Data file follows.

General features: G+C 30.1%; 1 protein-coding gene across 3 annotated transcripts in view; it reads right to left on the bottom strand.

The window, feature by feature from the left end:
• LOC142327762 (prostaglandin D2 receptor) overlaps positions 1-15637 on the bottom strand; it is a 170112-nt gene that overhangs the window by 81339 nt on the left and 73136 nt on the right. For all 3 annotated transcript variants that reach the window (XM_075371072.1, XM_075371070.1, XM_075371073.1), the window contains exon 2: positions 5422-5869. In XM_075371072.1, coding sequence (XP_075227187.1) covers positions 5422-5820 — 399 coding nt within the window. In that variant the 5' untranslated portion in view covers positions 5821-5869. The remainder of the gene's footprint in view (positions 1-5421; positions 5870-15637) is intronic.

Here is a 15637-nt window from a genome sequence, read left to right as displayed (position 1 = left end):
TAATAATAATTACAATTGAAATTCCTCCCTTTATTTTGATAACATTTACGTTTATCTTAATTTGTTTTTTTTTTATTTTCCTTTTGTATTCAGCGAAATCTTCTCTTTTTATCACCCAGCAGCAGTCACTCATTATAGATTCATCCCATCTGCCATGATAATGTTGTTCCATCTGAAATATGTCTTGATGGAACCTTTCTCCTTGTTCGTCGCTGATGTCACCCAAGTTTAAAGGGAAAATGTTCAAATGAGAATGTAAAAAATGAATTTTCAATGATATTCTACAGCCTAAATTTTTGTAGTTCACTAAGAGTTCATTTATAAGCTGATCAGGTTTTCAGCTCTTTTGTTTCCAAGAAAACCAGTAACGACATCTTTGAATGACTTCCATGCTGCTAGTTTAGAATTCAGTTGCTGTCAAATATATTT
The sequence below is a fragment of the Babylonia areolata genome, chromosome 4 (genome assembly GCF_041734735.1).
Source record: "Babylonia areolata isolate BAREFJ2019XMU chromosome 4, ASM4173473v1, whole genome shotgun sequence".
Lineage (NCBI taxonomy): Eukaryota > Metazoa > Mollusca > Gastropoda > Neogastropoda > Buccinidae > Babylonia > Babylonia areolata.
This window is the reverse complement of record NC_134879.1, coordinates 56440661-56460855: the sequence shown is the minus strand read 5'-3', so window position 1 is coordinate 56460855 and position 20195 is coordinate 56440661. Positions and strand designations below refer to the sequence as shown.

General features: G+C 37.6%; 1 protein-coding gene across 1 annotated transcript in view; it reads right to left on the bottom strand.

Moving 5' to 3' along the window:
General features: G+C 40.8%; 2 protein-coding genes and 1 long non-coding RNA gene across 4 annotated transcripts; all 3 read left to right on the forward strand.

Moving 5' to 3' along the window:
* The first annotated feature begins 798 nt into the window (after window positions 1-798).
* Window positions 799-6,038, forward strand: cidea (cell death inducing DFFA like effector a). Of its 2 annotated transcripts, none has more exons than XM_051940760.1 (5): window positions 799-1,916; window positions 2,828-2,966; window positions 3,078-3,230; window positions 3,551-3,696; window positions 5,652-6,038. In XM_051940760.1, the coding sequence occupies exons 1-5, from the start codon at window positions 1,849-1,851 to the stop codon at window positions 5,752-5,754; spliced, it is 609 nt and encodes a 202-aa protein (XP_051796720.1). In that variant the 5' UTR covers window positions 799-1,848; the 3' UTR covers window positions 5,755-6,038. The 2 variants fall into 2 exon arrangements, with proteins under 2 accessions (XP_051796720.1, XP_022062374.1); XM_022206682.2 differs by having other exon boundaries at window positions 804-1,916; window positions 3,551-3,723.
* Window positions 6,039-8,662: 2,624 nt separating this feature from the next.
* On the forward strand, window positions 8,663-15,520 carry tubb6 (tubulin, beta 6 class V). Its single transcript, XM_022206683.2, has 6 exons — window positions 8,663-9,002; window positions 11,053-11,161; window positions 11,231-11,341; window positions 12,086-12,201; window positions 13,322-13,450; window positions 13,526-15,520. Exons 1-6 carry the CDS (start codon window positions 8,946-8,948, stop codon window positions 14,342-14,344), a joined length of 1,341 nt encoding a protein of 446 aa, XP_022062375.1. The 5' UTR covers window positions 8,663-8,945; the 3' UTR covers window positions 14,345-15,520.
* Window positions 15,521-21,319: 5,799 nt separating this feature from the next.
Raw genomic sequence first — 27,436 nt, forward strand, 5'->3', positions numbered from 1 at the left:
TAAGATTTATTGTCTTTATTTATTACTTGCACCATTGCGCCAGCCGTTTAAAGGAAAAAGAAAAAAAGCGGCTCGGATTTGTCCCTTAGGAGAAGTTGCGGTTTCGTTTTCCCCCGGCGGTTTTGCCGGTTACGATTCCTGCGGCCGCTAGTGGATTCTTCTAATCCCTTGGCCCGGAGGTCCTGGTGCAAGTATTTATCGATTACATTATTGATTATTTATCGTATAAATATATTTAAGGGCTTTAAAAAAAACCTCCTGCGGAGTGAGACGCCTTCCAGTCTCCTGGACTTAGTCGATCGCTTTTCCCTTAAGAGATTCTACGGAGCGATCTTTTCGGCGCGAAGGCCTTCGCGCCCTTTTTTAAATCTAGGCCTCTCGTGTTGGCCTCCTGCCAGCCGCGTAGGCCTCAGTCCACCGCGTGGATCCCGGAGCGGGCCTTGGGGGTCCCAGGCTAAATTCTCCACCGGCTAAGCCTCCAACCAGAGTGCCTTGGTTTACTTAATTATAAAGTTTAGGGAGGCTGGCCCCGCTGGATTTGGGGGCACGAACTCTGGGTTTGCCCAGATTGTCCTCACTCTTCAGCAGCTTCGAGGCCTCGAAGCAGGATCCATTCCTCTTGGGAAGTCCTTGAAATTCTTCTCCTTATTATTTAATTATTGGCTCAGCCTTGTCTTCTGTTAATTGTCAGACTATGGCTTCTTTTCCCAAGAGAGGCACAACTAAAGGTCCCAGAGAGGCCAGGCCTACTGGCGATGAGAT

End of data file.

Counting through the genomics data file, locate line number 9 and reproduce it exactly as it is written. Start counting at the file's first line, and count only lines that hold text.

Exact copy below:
This window is the reverse complement of record NC_134879.1, coordinates 56440661-56460855: the sequence shown is the minus strand read 5'-3', so window position 1 is coordinate 56460855 and position 20195 is coordinate 56440661. Positions and strand designations below refer to the sequence as shown.